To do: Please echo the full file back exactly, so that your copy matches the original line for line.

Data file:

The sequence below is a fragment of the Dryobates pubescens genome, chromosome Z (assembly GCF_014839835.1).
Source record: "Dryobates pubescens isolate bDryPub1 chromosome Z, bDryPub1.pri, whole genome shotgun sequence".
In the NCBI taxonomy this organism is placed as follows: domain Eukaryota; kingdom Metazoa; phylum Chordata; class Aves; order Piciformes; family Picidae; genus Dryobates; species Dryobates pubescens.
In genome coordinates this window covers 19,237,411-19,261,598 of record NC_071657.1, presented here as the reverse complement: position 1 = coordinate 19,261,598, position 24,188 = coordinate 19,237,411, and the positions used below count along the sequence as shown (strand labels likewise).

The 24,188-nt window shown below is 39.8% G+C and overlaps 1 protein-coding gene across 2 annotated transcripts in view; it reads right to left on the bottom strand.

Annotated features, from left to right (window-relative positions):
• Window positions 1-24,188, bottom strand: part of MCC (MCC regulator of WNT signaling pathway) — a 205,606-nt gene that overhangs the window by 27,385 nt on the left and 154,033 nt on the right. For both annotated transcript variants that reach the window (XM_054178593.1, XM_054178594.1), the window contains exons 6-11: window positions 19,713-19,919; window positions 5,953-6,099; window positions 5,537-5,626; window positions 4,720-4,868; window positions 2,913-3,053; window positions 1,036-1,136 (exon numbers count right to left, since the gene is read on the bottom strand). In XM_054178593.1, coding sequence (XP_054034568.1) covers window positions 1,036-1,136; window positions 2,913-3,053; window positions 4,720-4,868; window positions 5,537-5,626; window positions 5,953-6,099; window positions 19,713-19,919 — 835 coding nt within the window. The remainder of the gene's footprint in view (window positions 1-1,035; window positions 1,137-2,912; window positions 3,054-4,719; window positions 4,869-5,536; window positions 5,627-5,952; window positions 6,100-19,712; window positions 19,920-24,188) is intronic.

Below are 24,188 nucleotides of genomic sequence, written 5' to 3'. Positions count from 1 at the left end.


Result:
The sequence below is a fragment of the Dryobates pubescens genome, chromosome Z (assembly GCF_014839835.1).
Source record: "Dryobates pubescens isolate bDryPub1 chromosome Z, bDryPub1.pri, whole genome shotgun sequence".
In the NCBI taxonomy this organism is placed as follows: domain Eukaryota; kingdom Metazoa; phylum Chordata; class Aves; order Piciformes; family Picidae; genus Dryobates; species Dryobates pubescens.
In genome coordinates this window covers 19,237,411-19,261,598 of record NC_071657.1, presented here as the reverse complement: position 1 = coordinate 19,261,598, position 24,188 = coordinate 19,237,411, and the positions used below count along the sequence as shown (strand labels likewise).

The 24,188-nt window shown below is 39.8% G+C and overlaps 1 protein-coding gene across 2 annotated transcripts in view; it reads right to left on the bottom strand.

Annotated features, from left to right (window-relative positions):
• Window positions 1-24,188, bottom strand: part of MCC (MCC regulator of WNT signaling pathway) — a 205,606-nt gene that overhangs the window by 27,385 nt on the left and 154,033 nt on the right. For both annotated transcript variants that reach the window (XM_054178593.1, XM_054178594.1), the window contains exons 6-11: window positions 19,713-19,919; window positions 5,953-6,099; window positions 5,537-5,626; window positions 4,720-4,868; window positions 2,913-3,053; window positions 1,036-1,136 (exon numbers count right to left, since the gene is read on the bottom strand). In XM_054178593.1, coding sequence (XP_054034568.1) covers window positions 1,036-1,136; window positions 2,913-3,053; window positions 4,720-4,868; window positions 5,537-5,626; window positions 5,953-6,099; window positions 19,713-19,919 — 835 coding nt within the window. The remainder of the gene's footprint in view (window positions 1-1,035; window positions 1,137-2,912; window positions 3,054-4,719; window positions 4,869-5,536; window positions 5,627-5,952; window positions 6,100-19,712; window positions 19,920-24,188) is intronic.

Below are 24,188 nucleotides of genomic sequence, written 5' to 3'. Positions count from 1 at the left end.